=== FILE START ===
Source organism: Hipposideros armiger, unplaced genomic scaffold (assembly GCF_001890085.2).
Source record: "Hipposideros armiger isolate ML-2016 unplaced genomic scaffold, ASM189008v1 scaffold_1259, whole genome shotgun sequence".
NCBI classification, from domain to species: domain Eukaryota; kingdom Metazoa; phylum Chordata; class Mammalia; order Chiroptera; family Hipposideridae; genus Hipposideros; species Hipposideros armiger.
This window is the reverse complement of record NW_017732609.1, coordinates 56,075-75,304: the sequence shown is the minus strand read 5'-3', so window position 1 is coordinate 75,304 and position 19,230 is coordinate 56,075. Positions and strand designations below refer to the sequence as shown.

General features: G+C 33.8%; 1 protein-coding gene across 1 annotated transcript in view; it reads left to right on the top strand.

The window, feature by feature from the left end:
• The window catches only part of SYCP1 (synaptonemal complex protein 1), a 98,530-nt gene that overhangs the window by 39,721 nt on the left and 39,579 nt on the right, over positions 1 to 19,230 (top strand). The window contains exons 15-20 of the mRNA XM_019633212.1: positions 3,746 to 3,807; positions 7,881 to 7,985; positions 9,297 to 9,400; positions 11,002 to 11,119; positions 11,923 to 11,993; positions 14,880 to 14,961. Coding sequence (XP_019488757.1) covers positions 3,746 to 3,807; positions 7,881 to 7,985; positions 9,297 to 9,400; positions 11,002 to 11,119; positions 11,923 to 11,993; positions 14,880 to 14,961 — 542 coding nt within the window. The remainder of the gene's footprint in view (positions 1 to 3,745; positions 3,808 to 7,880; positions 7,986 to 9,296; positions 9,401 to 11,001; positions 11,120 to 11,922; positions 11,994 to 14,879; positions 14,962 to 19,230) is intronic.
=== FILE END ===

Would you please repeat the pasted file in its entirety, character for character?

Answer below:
Source organism: Hipposideros armiger, unplaced genomic scaffold (assembly GCF_001890085.2).
Source record: "Hipposideros armiger isolate ML-2016 unplaced genomic scaffold, ASM189008v1 scaffold_1259, whole genome shotgun sequence".
NCBI classification, from domain to species: domain Eukaryota; kingdom Metazoa; phylum Chordata; class Mammalia; order Chiroptera; family Hipposideridae; genus Hipposideros; species Hipposideros armiger.
This window is the reverse complement of record NW_017732609.1, coordinates 56,075-75,304: the sequence shown is the minus strand read 5'-3', so window position 1 is coordinate 75,304 and position 19,230 is coordinate 56,075. Positions and strand designations below refer to the sequence as shown.

General features: G+C 33.8%; 1 protein-coding gene across 1 annotated transcript in view; it reads left to right on the top strand.

The window, feature by feature from the left end:
• The window catches only part of SYCP1 (synaptonemal complex protein 1), a 98,530-nt gene that overhangs the window by 39,721 nt on the left and 39,579 nt on the right, over positions 1 to 19,230 (top strand). The window contains exons 15-20 of the mRNA XM_019633212.1: positions 3,746 to 3,807; positions 7,881 to 7,985; positions 9,297 to 9,400; positions 11,002 to 11,119; positions 11,923 to 11,993; positions 14,880 to 14,961. Coding sequence (XP_019488757.1) covers positions 3,746 to 3,807; positions 7,881 to 7,985; positions 9,297 to 9,400; positions 11,002 to 11,119; positions 11,923 to 11,993; positions 14,880 to 14,961 — 542 coding nt within the window. The remainder of the gene's footprint in view (positions 1 to 3,745; positions 3,808 to 7,880; positions 7,986 to 9,296; positions 9,401 to 11,001; positions 11,120 to 11,922; positions 11,994 to 14,879; positions 14,962 to 19,230) is intronic.